Peoria fire department records show that there was no major fire in 1893 – as was later often reported in literature about Takamine.
1891 Oct. 12 – Takamine applies for his first British koji patent, No. 17,374. A fungus of the genus Aspergillus is grown on steamed rice to make Taka-Moyashi and pure Taka-Moyashi. “Tané-Koji (or seed koji) or Moyashi, is a term that as been heretofore applied to a yellowish green mouldy mass, consisting of steamed rice covered by a Mycelial fungus, bearing yellowish green spherical cells, and has the property of producing both diastase and ferment cells. It has not heretofore been designated by any specific name and, and I call it ‘Aspergillus Koji.’” This is the earliest document seen in which the word “Aspergillus” or the terms “Tané-Koji” or “ashes of trees” are used in connection with koji or with Dr. Takamine.
1892 April 17 – Yet another major article about Jokichi Takamine appears in the Chicago Daily Tribune (p. 6). He has apparently survived the fire and now, for the first time, we learn that his koji is made from “wheat bran” which is much less expensive than other substrates for producing koji enzymes.
1894 Feb. 23 – Jokichi Takamine applies for his earliest patent (U.S. Patent No. 525,823) which contains the word “enzyme” (or enzymes”) or the terms “diastatic enzyme” or “taka-koji” or “tane-koji” in connection with koji. This was the first patent on a microbial enzyme in the United States. This enzyme “possesses the power of transforming starch into sugar.”
"Takamine, in 1894, was probably the first to realize the technical possibilities of enzymes from molds and to introduce such enzymes to industry" (Underkofler 1954, p. 98).
1894 Nov. 27 – The last article about Jokichi Takamine’s work with koji and whiskey in Illinois appears in the Peoria Transcript (p. 2). Titled “Distilleries to start: There will be a resumption of business at once,” it states that at the Manhattan distillery “the Takamine process will be tested with further improvements made during the season. The distilling business is now looking up.”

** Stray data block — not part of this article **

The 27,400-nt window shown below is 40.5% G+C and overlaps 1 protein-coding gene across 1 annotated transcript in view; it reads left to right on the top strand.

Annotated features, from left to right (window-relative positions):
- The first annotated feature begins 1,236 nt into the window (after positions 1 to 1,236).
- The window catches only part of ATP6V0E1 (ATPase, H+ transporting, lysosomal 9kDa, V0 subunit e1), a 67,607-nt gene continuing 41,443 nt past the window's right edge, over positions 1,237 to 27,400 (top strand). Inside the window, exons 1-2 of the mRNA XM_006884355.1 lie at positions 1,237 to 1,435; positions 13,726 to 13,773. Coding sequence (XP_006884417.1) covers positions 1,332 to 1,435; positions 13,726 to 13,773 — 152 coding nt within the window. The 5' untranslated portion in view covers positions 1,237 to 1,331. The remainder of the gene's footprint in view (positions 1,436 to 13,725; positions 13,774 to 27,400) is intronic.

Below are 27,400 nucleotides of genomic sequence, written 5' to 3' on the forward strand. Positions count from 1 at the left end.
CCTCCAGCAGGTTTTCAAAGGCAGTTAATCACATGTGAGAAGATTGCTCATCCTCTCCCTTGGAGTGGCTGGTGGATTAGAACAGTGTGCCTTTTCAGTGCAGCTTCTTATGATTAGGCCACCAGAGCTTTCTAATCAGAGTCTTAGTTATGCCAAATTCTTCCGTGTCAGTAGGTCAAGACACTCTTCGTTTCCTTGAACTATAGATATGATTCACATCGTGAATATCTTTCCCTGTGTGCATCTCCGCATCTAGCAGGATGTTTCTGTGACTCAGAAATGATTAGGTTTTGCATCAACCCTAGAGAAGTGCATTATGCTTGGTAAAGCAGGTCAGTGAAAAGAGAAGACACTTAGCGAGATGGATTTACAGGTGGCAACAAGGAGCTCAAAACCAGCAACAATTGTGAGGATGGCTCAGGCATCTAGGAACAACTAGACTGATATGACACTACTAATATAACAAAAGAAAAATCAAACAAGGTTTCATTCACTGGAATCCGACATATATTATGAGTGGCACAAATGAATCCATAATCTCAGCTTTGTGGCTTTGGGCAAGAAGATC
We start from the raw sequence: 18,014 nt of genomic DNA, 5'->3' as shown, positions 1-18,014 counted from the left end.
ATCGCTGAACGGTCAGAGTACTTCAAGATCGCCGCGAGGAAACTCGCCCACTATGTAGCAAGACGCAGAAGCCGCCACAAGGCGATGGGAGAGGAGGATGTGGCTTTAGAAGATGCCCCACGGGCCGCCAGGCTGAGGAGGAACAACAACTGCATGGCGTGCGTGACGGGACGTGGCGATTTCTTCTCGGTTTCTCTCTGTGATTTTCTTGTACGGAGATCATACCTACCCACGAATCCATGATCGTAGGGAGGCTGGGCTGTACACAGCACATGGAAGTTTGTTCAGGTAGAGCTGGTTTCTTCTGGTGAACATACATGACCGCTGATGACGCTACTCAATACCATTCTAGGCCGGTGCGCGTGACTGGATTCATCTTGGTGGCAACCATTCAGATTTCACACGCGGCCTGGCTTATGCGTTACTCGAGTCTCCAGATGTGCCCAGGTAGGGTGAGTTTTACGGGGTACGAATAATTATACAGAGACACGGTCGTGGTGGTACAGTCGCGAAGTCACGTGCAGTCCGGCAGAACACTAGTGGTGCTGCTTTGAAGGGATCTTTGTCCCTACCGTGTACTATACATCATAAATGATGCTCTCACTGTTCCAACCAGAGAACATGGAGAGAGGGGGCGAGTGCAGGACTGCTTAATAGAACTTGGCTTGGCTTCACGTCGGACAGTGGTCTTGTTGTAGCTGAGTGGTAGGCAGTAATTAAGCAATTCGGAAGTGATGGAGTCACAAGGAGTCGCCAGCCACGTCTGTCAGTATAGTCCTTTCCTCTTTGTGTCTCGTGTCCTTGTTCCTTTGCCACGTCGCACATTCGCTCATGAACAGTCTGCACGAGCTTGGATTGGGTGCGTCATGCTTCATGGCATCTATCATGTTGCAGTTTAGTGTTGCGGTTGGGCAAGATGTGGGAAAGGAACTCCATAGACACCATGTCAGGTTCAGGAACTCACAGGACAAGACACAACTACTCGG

1894 – Takamine moves his Takamine Ferment Co. to Chicago make diastase on a relatively small scale based on his 1894 patent.
1895 July – Parke, Davis & Co. of Detroit, Michigan is now making and aggressively marketing Taka-Diastase. After its efficacy became more widely known, Jokichi Takamine contracted with Parke, Davis for full-scale manufacturing and marketing of the product (Parke, Davis 1895 July; Kawakami 1928, p. 36).
This is the earliest known commercial enzyme made in North America. Dr. Clifford W. Hesseltine states (1991): “Dr. Jokichi Takamine was the father of commercial enzymology.”
Takamine recognized that the diastatic properties of the Aspergillus enzyme had potential medical applications. Parke, Davis & Company marketed Taka-Diastase as a digestive aid for the treatment of dyspepsia said to be due to the incomplete digestion of starch. Taka-Diastase was enormously successful and Takamine became a consultant to the company.
1897 Dec. – With Parke, Davis as his patron, Takamine moves his family to New York from Chicago and establishes an independent laboratory on East 103rd Street in Manhattan [New York]. He soon founded the International Takamine Ferment Company and the Takamine Laboratory.
1897 – Yamamori Jozo-sho (Yamamori Brewery), at 561 North 6th Street, San Jose, California, is the earliest known company to make shoyu (Japanese-style soy sauce) in the United States. To make shoyu, they must have made koji. So they were the 2nd company in North America to make koji for use in making soy sauce.
1898 Jan. 21 – Jokichi Takamine, at the New York Section of the Society, presents a long, brilliant paper titled “Diastatic substances from fungus growths” which is published in the Journal of the Society of Chemical Industry (London) on Feb. 28 (p. 118-20). This is the earliest document seen in which Takamine mentions “taka-diastase,” the digestive enzyme he has patented.
1899 – Jokichi Takamine receives the degree of Doctor of Chemical Engineering from the Imperial University of Japan, and in 1906 the degree of Doctor of Pharmacy (W.W. Scott 1922, p. 371). Hereafter he is widely referred to as “Dr. Takamine.”
1906 – The Karuhorunia Miso Seizo-jo [California Miso Manufacturing Co.] at 262 Brannan St., San Francisco, California, is the earliest known company to make miso in the United States. In a 1906 ad (in Japanese) they describe themselves as manufacturers of Japan miso. To make miso, they must have made koji. So they were the first company in North America to make koji for use in making miso.
Other early Japanese makers of miso and koji in the United States were: Yamane Miso in Sacramento, California (1907) and Kodama Miso Seizo-sho in Los Angeles (1908).
1908 – Kodama Miso Seizo-sho, at 310 Crocker St. in Los Angeles, California, is the earliest known company to make and sell koji in the United States. They advertise their koji as Shiro Koji (“White Koji”).
As noted above, they also use this koji to make their own commercial miso.
1909 June 16 – “A preliminary note on the varieties of Aspergillus oryzae,” by Teizo Takahashi is published in the Journal of the College of Agriculture, Tokyo Imperial University. He isolated three varieties of molds from three kinds of koji starter (tane koji) from three sources (sake, miso, and shoyu).